After raising $15 million in financing from one of technology’s most successful global investment firms, the Los Angeles-based consumer goods rental company Joymode is selling itself to an early-stage retail investment firm out of New York, XRC Labs.
The relationship with XRC Labs’ Pano Anthos began after a small pilot integration between Joymode and Walmart launched in late 2019. “[It] became obvious that we should go all in on retail partnerships,” according to Fernandez. And as the company cast about for partners to pursue the strategy, Anthos and his firm, XRC, kept being mentioned, Fernandez said.
The precise terms of the deal with XRC Labs were undisclosed, but Joymode will become a wholly owned business of XRC and could potentially return to market to raise additional funds from additional investors, according to Fernandez.
“We could never crack growth at the scale we needed,” said Fernandez of the company’s initial business. “From day one, my belief was Joymode was going to be huge or dead. We grew, but given the cost structure of our business it put a lot of pressure on the business to grow exponentially fast. Everyone loved the idea but the actual growth was slower than we needed it to be.”
Though Joymode wasn’t a success, Fernandez said he can’t fault his investors or his team. “We got to iterate through every possible idea we had. Literally every idea we had was exhausted… We failed and that’s a bummer, but we got a fair shot,” he said.
What remains of the company is an inventory management system on the back end and a service that will allow any retailer to get involved in the rental business going forward.
“Part of the thesis was that by making things available for rental, people would want to do more stuff,” said Fernandez, but what happened was that consumers needed additional reasons to use the company’s service, and there weren’t enough events to drive demand.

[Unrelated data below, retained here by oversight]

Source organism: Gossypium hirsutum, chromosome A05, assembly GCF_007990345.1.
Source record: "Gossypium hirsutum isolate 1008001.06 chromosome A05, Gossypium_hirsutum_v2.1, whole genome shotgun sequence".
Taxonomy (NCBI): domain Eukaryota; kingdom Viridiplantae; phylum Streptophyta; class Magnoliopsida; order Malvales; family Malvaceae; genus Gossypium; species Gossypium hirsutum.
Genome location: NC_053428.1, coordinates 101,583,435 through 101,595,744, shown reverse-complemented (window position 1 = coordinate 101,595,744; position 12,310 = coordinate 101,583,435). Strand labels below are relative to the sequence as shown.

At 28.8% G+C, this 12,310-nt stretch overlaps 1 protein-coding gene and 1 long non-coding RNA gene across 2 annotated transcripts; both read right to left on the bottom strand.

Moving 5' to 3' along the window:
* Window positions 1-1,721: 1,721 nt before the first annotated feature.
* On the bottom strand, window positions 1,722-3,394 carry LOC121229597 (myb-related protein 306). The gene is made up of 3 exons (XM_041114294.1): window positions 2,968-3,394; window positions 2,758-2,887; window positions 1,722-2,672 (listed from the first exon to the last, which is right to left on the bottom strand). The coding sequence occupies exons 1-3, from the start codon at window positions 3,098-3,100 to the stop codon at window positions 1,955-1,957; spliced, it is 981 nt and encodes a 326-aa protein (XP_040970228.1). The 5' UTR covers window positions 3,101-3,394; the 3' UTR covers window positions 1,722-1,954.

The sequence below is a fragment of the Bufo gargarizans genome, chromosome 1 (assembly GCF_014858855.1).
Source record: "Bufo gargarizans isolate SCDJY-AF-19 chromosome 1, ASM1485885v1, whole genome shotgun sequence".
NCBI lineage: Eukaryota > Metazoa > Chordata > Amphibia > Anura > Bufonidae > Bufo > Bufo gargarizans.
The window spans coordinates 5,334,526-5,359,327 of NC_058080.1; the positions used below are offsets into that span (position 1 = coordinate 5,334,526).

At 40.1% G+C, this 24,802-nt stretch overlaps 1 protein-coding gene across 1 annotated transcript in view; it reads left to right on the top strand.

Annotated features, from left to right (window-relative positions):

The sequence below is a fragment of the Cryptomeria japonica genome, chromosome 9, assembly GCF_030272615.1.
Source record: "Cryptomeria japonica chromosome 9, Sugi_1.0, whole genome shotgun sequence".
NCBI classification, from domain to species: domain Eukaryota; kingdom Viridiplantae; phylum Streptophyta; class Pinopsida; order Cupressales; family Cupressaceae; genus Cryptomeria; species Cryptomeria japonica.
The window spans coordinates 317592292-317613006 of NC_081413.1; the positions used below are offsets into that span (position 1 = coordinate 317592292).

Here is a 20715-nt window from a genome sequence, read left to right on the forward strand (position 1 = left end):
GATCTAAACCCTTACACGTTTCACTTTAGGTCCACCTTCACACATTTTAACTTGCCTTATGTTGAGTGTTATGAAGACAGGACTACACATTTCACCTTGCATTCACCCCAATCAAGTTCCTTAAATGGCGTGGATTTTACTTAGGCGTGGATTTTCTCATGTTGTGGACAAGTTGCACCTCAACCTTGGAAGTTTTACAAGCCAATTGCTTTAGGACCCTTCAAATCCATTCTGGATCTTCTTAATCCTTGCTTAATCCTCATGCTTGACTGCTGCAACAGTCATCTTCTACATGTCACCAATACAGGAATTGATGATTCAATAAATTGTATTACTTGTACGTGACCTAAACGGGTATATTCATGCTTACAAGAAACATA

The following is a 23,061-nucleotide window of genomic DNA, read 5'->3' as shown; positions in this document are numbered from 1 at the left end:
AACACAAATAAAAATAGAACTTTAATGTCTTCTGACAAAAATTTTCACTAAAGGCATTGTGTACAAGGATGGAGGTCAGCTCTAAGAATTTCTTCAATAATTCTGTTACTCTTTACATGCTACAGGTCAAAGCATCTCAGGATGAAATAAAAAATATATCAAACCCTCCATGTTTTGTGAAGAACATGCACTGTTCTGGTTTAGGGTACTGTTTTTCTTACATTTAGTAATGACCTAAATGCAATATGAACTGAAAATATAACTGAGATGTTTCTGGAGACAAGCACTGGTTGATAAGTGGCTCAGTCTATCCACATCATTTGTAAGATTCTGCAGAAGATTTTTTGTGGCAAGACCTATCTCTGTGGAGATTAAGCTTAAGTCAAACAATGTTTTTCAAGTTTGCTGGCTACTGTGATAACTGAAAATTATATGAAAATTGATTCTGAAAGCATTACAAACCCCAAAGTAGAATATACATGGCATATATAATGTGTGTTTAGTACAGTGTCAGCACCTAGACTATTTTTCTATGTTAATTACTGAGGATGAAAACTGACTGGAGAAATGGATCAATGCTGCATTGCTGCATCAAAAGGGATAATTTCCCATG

“I believe that the inventory management system we made was incredible and it will be a standard for retailers doing rentals going forward,” he said.
As the company turned to retailers, the rental option became a way to generate revenue through additional products. “All the accessories that made the event even better,” said Fernandez. “Add-ons, try before you buy, experiential things that are just much more complete in a retail environment.”
At Joymode, the problem was that the company was owning the inventory, which created a high fixed cost. “We never felt confident with the growth in LA to justify the expense of opening in another city,” Fernandez said. “If we had cracked user acquisition in LA we would have rolled it out in a bunch of places.”
Ultimately, Joymode members saved $50 million by using Joymode to rent products rather than buying them. In all, the company acquired 2,000 unique products — from beach and camping equipment to video games, virtual reality headsets to cooking appliances. On a given weekend, roughly 30,000 products would ship from the company’s warehouse to locations across Southern California.
At XRC Labs, a firm launched in 2015 to support the consumer goods and brand space, Joymode will complement an accelerator that raises between $6 million and $9 million every two years and manages a growth fund that could reach $50 million in assets under management.
For Anthos, the best corollary to Joymode’s business could be the rental business at Home Depot. “Home Depot’s rental business is over $1 billion per year,” Anthos said. “There’s going to be this enormous component of our society and for them renting will be not just a more sustainable but reasonable option. They’re going to want to rent because they don’t want to own it.”
Joymode was backed by TenOneTen, Wonder, Struck Ventures, Homebrew and Naspers (now Prosus).